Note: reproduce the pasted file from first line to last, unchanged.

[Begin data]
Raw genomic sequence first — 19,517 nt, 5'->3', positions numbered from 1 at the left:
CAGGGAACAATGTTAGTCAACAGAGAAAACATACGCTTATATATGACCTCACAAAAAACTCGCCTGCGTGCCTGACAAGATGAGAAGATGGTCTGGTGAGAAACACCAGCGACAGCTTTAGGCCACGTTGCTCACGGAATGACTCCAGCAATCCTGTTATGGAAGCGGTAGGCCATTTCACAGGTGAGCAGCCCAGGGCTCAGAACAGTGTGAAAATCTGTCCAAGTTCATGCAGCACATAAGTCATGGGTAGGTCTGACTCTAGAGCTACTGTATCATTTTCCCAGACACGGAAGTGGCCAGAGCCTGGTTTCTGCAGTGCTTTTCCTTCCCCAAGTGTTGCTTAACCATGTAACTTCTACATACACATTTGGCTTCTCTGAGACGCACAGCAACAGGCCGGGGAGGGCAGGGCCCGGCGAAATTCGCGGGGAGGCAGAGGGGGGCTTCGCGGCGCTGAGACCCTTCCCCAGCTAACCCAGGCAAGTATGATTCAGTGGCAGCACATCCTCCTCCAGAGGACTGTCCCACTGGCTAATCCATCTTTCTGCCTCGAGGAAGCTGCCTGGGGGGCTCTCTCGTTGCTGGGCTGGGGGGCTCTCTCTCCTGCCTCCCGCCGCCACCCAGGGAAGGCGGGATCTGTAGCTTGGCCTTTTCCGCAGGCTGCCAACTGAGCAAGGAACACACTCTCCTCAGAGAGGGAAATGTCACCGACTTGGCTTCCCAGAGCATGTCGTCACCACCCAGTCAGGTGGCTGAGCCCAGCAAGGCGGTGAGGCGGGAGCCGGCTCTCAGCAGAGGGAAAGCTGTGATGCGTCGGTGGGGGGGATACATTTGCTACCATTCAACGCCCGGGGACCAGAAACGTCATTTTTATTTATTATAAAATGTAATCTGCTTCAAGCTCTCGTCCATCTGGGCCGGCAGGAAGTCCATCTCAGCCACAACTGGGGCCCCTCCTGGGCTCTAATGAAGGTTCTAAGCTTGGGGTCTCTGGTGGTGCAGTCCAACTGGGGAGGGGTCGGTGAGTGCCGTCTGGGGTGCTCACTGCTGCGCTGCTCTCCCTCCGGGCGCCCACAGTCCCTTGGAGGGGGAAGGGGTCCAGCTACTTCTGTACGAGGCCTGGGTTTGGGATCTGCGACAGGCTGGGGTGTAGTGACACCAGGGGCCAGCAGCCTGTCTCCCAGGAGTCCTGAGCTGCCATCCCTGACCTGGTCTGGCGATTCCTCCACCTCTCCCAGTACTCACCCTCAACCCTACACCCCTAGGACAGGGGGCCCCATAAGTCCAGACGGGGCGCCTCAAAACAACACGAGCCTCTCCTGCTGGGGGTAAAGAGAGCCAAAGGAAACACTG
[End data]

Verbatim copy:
Raw genomic sequence first — 19,517 nt, 5'->3', positions numbered from 1 at the left:
CAGGGAACAATGTTAGTCAACAGAGAAAACATACGCTTATATATGACCTCACAAAAAACTCGCCTGCGTGCCTGACAAGATGAGAAGATGGTCTGGTGAGAAACACCAGCGACAGCTTTAGGCCACGTTGCTCACGGAATGACTCCAGCAATCCTGTTATGGAAGCGGTAGGCCATTTCACAGGTGAGCAGCCCAGGGCTCAGAACAGTGTGAAAATCTGTCCAAGTTCATGCAGCACATAAGTCATGGGTAGGTCTGACTCTAGAGCTACTGTATCATTTTCCCAGACACGGAAGTGGCCAGAGCCTGGTTTCTGCAGTGCTTTTCCTTCCCCAAGTGTTGCTTAACCATGTAACTTCTACATACACATTTGGCTTCTCTGAGACGCACAGCAACAGGCCGGGGAGGGCAGGGCCCGGCGAAATTCGCGGGGAGGCAGAGGGGGGCTTCGCGGCGCTGAGACCCTTCCCCAGCTAACCCAGGCAAGTATGATTCAGTGGCAGCACATCCTCCTCCAGAGGACTGTCCCACTGGCTAATCCATCTTTCTGCCTCGAGGAAGCTGCCTGGGGGGCTCTCTCGTTGCTGGGCTGGGGGGCTCTCTCTCCTGCCTCCCGCCGCCACCCAGGGAAGGCGGGATCTGTAGCTTGGCCTTTTCCGCAGGCTGCCAACTGAGCAAGGAACACACTCTCCTCAGAGAGGGAAATGTCACCGACTTGGCTTCCCAGAGCATGTCGTCACCACCCAGTCAGGTGGCTGAGCCCAGCAAGGCGGTGAGGCGGGAGCCGGCTCTCAGCAGAGGGAAAGCTGTGATGCGTCGGTGGGGGGGATACATTTGCTACCATTCAACGCCCGGGGACCAGAAACGTCATTTTTATTTATTATAAAATGTAATCTGCTTCAAGCTCTCGTCCATCTGGGCCGGCAGGAAGTCCATCTCAGCCACAACTGGGGCCCCTCCTGGGCTCTAATGAAGGTTCTAAGCTTGGGGTCTCTGGTGGTGCAGTCCAACTGGGGAGGGGTCGGTGAGTGCCGTCTGGGGTGCTCACTGCTGCGCTGCTCTCCCTCCGGGCGCCCACAGTCCCTTGGAGGGGGAAGGGGTCCAGCTACTTCTGTACGAGGCCTGGGTTTGGGATCTGCGACAGGCTGGGGTGTAGTGACACCAGGGGCCAGCAGCCTGTCTCCCAGGAGTCCTGAGCTGCCATCCCTGACCTGGTCTGGCGATTCCTCCACCTCTCCCAGTACTCACCCTCAACCCTACACCCCTAGGACAGGGGGCCCCATAAGTCCAGACGGGGCGCCTCAAAACAACACGAGCCTCTCCTGCTGGGGGTAAAGAGAGCCAAAGGAAACACTG